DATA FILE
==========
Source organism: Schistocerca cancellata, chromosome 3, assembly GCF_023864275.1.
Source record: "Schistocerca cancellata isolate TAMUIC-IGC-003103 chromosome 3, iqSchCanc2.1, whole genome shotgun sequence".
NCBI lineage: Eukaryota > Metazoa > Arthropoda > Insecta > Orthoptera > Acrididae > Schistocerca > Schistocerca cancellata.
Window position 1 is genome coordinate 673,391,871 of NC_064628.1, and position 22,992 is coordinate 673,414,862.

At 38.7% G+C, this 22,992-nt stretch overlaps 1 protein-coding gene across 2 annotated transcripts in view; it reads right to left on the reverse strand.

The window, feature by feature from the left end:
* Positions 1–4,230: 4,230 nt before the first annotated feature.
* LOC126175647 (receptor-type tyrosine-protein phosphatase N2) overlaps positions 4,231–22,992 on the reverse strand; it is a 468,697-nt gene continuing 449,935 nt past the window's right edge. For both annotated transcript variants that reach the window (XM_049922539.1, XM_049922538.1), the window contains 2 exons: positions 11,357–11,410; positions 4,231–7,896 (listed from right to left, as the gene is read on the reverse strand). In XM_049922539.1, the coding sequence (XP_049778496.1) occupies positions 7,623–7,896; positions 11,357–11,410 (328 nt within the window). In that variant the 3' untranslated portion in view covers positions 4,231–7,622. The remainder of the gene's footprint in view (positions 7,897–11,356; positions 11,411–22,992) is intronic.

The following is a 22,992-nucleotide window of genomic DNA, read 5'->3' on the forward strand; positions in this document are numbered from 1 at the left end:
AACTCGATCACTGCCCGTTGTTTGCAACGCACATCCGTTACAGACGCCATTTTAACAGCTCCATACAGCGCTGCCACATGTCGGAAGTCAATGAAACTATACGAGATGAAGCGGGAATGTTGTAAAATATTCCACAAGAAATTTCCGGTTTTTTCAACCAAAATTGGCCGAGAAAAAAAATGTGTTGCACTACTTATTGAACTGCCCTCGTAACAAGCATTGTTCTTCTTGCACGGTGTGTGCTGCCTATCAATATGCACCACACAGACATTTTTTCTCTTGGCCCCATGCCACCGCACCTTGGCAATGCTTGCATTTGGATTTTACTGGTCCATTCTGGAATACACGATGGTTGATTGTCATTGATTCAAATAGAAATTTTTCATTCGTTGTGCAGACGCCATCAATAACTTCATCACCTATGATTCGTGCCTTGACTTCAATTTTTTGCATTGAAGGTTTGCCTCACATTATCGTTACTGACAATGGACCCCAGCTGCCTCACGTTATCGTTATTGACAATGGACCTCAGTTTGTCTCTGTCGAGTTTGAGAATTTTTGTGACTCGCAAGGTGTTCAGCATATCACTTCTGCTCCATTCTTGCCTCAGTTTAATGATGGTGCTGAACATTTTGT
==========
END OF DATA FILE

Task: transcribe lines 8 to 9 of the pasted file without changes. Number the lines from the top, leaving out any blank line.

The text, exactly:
* LOC126175647 (receptor-type tyrosine-protein phosphatase N2) overlaps positions 4,231–22,992 on the reverse strand; it is a 468,697-nt gene continuing 449,935 nt past the window's right edge. For both annotated transcript variants that reach the window (XM_049922539.1, XM_049922538.1), the window contains 2 exons: positions 11,357–11,410; positions 4,231–7,896 (listed from right to left, as the gene is read on the reverse strand). In XM_049922539.1, the coding sequence (XP_049778496.1) occupies positions 7,623–7,896; positions 11,357–11,410 (328 nt within the window). In that variant the 3' untranslated portion in view covers positions 4,231–7,622. The remainder of the gene's footprint in view (positions 7,897–11,356; positions 11,411–22,992) is intronic.

The following is a 22,992-nucleotide window of genomic DNA, read 5'->3' on the forward strand; positions in this document are numbered from 1 at the left end: